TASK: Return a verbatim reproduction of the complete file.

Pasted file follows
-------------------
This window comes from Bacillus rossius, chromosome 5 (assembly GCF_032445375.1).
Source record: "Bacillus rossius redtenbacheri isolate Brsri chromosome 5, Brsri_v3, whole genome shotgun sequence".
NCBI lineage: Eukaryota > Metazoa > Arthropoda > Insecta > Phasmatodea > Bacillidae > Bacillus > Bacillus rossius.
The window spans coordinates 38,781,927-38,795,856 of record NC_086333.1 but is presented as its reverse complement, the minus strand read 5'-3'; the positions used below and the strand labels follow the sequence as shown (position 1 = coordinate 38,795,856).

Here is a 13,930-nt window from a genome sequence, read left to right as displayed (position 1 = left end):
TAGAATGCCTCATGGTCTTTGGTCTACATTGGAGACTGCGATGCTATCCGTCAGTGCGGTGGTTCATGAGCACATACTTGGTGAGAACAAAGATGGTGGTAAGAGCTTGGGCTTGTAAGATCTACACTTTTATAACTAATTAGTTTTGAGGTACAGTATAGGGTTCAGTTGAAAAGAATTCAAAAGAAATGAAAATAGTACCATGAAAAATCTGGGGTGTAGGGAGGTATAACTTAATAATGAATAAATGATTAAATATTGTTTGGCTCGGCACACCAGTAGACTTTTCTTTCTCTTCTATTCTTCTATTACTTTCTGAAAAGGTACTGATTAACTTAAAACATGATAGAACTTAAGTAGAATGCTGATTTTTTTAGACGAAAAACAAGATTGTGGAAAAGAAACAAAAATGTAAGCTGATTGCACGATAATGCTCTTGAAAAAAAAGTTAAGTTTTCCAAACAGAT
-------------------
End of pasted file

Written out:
This window comes from Bacillus rossius, chromosome 5 (assembly GCF_032445375.1).
Source record: "Bacillus rossius redtenbacheri isolate Brsri chromosome 5, Brsri_v3, whole genome shotgun sequence".
NCBI lineage: Eukaryota > Metazoa > Arthropoda > Insecta > Phasmatodea > Bacillidae > Bacillus > Bacillus rossius.
The window spans coordinates 38,781,927-38,795,856 of record NC_086333.1 but is presented as its reverse complement, the minus strand read 5'-3'; the positions used below and the strand labels follow the sequence as shown (position 1 = coordinate 38,795,856).

Here is a 13,930-nt window from a genome sequence, read left to right as displayed (position 1 = left end):
TAGAATGCCTCATGGTCTTTGGTCTACATTGGAGACTGCGATGCTATCCGTCAGTGCGGTGGTTCATGAGCACATACTTGGTGAGAACAAAGATGGTGGTAAGAGCTTGGGCTTGTAAGATCTACACTTTTATAACTAATTAGTTTTGAGGTACAGTATAGGGTTCAGTTGAAAAGAATTCAAAAGAAATGAAAATAGTACCATGAAAAATCTGGGGTGTAGGGAGGTATAACTTAATAATGAATAAATGATTAAATATTGTTTGGCTCGGCACACCAGTAGACTTTTCTTTCTCTTCTATTCTTCTATTACTTTCTGAAAAGGTACTGATTAACTTAAAACATGATAGAACTTAAGTAGAATGCTGATTTTTTTAGACGAAAAACAAGATTGTGGAAAAGAAACAAAAATGTAAGCTGATTGCACGATAATGCTCTTGAAAAAAAAGTTAAGTTTTCCAAACAGAT